First-of-its-kind Study Finds Children in Foster Care More Likely to Die Than Children Overall in the U.S.
Systemic health, social disparities important factors in impacting child mortality rates
Philadelphia, Pa. – April 20, 2020 – Children in foster care are 42% more likely to die than children in the general population, largely irrespective of race or age, according to a new JAMA Pediatrics research letter published today. The study, conducted by PolicyLab at Children’s Hospital of Philadelphia, is the first to contrast mortality rates and trends for children in the U.S. foster care system with those of their peers, though it was unable to conclude the cause of observed mortality disparities.
Comparing mortality data of children in foster care with that of the general child population between 2003-2016, the researchers also found that deaths of youth in foster care remained steady during this time period while deaths among children overall in the U.S. decreased 2.5% each year.
A statement on how to interpret the results from the study’s lead author Dr. Barbara Chaiyachati, a fellow in Child Abuse Pediatrics at Children’s Hospital of Philadelphia, follows:
“Our study adds an important finding to the foster care literature, further supporting that children in foster care are a medically and socially vulnerable population.
“Importantly, our study does not conclude that foster care itself is contributing to the observed mortality differences. There are multiple factors that may have influenced our findings. Even when first entering foster care, these children have experienced many adverse experiences and have more medical and mental health needs than their peers. And once in care, children may face barriers to getting adequate health care—from incomplete medical records, to frequent placement changes, to challenges with consent among caregivers. It’s logical to conclude that these health and social disparities—among other challenges—are contributing to the concerning difference we saw in mortality rates. Yet, we need more data in order to inform evidence-based policy solutions to correct these trends.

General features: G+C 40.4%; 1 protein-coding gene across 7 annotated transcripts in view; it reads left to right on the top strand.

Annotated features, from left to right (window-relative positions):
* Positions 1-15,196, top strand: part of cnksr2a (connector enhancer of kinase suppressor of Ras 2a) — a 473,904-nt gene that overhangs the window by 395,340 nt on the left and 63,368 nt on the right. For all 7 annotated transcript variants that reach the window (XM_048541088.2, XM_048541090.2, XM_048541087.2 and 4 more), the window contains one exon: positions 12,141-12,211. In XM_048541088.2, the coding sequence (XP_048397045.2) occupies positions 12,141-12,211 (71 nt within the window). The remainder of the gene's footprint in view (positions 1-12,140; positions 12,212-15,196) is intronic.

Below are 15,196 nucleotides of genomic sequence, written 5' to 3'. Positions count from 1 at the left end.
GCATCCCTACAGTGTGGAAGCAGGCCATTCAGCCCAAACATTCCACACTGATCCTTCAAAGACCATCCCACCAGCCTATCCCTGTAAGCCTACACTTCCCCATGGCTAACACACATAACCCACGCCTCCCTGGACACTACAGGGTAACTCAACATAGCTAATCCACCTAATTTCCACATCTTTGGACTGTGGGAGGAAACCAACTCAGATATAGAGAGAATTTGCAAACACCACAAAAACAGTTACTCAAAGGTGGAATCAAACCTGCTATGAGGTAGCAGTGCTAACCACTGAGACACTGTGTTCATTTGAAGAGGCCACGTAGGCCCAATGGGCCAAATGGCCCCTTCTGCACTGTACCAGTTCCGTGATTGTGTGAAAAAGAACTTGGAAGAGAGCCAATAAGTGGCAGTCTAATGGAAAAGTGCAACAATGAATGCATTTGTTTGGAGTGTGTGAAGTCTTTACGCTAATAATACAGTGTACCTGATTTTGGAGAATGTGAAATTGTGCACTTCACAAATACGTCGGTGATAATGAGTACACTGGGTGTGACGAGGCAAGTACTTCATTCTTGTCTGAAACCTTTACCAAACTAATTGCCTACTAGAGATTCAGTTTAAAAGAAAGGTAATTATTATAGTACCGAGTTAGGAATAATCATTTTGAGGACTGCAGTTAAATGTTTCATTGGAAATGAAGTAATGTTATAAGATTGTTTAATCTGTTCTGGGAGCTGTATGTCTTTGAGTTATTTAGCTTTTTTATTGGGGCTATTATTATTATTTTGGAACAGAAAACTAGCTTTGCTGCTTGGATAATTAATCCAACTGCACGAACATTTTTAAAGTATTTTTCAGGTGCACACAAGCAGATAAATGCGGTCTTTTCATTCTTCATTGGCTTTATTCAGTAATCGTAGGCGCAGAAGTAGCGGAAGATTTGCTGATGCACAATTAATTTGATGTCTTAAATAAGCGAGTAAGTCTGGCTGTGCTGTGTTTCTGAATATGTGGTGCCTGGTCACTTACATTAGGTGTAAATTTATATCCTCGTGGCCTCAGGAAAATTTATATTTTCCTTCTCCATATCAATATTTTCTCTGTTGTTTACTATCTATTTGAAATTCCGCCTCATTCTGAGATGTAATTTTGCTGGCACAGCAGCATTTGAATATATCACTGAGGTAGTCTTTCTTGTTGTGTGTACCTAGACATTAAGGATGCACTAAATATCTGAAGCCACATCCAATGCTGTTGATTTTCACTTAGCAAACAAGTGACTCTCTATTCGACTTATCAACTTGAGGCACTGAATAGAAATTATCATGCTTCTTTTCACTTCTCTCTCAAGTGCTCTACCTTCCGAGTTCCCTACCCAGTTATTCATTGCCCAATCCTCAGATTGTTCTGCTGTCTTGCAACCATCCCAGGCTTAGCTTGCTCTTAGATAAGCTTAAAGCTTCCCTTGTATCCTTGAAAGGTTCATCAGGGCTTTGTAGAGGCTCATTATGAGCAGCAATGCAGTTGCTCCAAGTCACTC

“When considered in today’s context, while thus far children are not proving to be at high risk for death from COVID-19, I am deeply concerned that the pandemic could exacerbate morbidity and mortality disparities for youth in foster care, as there is data to suggest that this virus will have a greater impact on our most vulnerable populations. In many jurisdictions across the nation, dependency court status hearings for children in foster care, in-person visits with biological parents, and even in-person supervision visits with foster care agency staff have been suspended because of COVID-19. Thus, this already vulnerable population of children is facing even greater challenges and isolation.”
About PolicyLab at Children’s Hospital of Philadelphia: PolicyLab at Children’s Hospital of Philadelphia (CHOP) is dedicated to achieving optimal child health and well-being by informing program and policy changes through interdisciplinary research. Founded in 2008, PolicyLab is a Center of Emphasis within the CHOP Research Institute, one of the largest pediatric research institutes in the country. With more than 30 highly regarded faculty and 60 passionate staff who bring expertise from myriad of fields covering health, research and health policy, our work focuses on improving public systems, improving health care delivery and improving child health outcomes. For more information, visit http://www.policylab.chop.edu.